The Organization for Security and Co-operation in Europe, an international election and war monitor, said Wednesday it had become the latest global institution to suffer a “major” cyber attack.
The Vienna-based OSCE has its origins in the Cold War but after 1991 it expanded and now has 57 member states including the United States, Russia and Ukraine.
It currently has 700 monitors focused on the conflict in eastern Ukraine and is also active in observing elections and tracking media freedom.
OSCE spokeswoman Mersiha Causevic Podzic told AFP in an email that it “became aware of a major information security incident” in early November.
The attack “compromised the confidentiality” of the organisation’s IT network and put “its integrity at risk”, although it was still able to operate, she said.
According to French daily Le Monde, which first reported the incident, a Western intelligence agency believes that Russian hackers group APT28 was behind the attack.
This group, also known as Pawn Storm, Sofacy and Fancy Bears, is believed to be behind other high-profile cyber attacks and to be linked to Russia’s security services.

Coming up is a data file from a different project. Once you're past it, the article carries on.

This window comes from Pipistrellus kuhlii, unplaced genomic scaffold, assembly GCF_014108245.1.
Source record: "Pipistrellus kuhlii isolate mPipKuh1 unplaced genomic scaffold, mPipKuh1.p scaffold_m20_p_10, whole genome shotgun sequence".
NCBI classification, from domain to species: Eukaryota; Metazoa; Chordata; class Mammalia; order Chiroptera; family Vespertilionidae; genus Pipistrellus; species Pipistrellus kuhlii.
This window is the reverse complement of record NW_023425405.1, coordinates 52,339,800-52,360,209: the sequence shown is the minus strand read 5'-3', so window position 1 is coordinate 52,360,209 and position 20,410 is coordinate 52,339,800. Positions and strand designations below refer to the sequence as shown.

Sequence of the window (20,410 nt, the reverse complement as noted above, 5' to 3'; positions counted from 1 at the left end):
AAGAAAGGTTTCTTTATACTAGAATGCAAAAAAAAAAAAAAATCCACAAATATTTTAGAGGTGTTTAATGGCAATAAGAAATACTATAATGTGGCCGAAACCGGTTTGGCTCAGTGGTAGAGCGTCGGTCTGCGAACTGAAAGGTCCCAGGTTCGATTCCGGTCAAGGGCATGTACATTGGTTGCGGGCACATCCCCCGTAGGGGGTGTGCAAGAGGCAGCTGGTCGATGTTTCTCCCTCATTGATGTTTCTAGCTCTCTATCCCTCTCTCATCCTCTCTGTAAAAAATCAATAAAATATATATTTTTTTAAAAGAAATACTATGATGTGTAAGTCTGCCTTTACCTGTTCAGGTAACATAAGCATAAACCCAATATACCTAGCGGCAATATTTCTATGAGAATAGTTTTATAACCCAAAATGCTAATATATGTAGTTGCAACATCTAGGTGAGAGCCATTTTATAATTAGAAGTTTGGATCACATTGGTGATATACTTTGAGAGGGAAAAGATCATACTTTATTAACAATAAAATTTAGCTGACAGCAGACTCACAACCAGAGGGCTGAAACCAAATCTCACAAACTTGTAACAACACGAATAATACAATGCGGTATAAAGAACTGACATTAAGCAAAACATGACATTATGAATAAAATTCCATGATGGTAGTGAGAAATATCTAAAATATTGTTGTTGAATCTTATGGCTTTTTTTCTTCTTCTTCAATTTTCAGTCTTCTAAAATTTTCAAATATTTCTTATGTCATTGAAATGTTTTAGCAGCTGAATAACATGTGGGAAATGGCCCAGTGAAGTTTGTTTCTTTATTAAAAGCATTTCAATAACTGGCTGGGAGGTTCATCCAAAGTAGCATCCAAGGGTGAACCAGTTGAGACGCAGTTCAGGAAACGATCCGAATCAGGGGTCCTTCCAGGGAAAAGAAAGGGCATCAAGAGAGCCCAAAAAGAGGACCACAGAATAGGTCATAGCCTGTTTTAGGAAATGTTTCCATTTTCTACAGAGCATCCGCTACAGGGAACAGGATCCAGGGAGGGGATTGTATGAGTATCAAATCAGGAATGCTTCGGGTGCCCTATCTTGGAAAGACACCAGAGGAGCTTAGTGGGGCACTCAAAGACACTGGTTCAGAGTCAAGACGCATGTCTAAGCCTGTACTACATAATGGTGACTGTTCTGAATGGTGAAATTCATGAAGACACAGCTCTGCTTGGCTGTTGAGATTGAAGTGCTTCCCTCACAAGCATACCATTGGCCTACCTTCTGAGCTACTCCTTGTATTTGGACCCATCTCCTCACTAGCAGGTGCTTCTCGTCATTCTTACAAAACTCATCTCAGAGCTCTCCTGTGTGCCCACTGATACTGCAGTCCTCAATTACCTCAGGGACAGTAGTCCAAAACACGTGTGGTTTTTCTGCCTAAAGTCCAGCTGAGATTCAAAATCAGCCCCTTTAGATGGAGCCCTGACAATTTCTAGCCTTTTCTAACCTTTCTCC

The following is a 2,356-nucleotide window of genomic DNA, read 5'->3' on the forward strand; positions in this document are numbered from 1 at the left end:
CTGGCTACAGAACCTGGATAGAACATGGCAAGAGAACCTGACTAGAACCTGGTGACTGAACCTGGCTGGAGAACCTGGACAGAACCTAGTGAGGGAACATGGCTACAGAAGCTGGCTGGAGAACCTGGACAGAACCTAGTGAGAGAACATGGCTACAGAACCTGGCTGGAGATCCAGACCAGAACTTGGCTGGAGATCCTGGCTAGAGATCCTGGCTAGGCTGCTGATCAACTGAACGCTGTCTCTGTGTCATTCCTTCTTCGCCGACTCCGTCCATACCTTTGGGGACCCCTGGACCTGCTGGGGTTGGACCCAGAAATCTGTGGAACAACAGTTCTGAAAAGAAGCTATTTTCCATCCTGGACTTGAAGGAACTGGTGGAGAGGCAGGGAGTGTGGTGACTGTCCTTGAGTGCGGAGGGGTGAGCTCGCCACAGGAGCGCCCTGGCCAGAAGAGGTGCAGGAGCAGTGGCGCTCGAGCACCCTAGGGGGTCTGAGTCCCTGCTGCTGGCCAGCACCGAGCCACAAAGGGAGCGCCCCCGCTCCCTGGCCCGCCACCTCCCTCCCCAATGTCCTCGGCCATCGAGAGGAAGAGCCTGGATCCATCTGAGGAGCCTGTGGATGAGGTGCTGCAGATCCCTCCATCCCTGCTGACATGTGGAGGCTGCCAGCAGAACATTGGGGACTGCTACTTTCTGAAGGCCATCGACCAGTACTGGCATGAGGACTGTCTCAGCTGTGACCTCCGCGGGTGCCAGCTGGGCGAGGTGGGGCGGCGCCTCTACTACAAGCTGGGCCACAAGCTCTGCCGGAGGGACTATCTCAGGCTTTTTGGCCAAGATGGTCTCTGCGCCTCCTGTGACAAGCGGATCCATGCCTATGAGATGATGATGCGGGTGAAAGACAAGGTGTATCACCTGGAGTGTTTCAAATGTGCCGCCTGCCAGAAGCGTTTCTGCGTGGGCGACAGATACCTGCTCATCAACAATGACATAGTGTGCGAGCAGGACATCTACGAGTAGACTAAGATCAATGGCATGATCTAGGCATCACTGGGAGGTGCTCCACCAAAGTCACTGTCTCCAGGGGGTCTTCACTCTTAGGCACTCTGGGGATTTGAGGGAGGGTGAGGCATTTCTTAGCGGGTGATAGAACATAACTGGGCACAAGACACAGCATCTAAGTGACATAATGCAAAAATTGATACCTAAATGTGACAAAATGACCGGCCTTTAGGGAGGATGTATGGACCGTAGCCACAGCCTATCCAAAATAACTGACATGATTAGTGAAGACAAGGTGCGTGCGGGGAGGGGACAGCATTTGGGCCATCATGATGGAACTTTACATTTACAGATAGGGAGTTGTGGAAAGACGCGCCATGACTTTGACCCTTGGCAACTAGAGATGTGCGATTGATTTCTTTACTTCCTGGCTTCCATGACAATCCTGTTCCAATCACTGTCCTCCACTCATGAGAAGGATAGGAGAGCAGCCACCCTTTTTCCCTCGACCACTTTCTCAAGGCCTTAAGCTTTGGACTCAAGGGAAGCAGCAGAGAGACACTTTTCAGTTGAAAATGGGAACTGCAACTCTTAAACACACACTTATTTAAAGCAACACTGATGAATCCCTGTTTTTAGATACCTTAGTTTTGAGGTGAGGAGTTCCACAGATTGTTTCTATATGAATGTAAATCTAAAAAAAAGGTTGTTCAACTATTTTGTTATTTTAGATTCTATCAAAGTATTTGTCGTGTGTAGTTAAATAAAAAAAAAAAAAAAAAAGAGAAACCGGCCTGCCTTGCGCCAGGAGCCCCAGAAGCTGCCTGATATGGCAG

The OSCE said “the way in which the attacker accessed the OSCE was identified, as have some of the external communication destinations”.
France’s ambassador to the OSCE played down the dangers from the attack, saying officials in Vienna — long seen as a hotbed of espionage — are trained to be aware to the risks.
“Diplomats at the OSCE are warned that attempted spying, in whatever form, are part and parcel of this organisation,” Veronique Roger-Lacan told AFP.
– The cyber frontier –
But cyber attacks by criminals and governments are on the rise, with states and firms spending billions of dollars to defend and arm themselves.
The issue has become contentious between the United States and Russia, with the latter alleged to have hacked party computers and leaked documents during the US election campaign.
The White House has said Russian President Vladimir Putin was directly involved and President Barack Obama has vowed Washington will retaliate “at a time and place of our own choosing”.
The Kremlin has rejected the accusations, demanding America presents proof. US President-elect Donald Trump has dismissed the claims as “ridiculous”.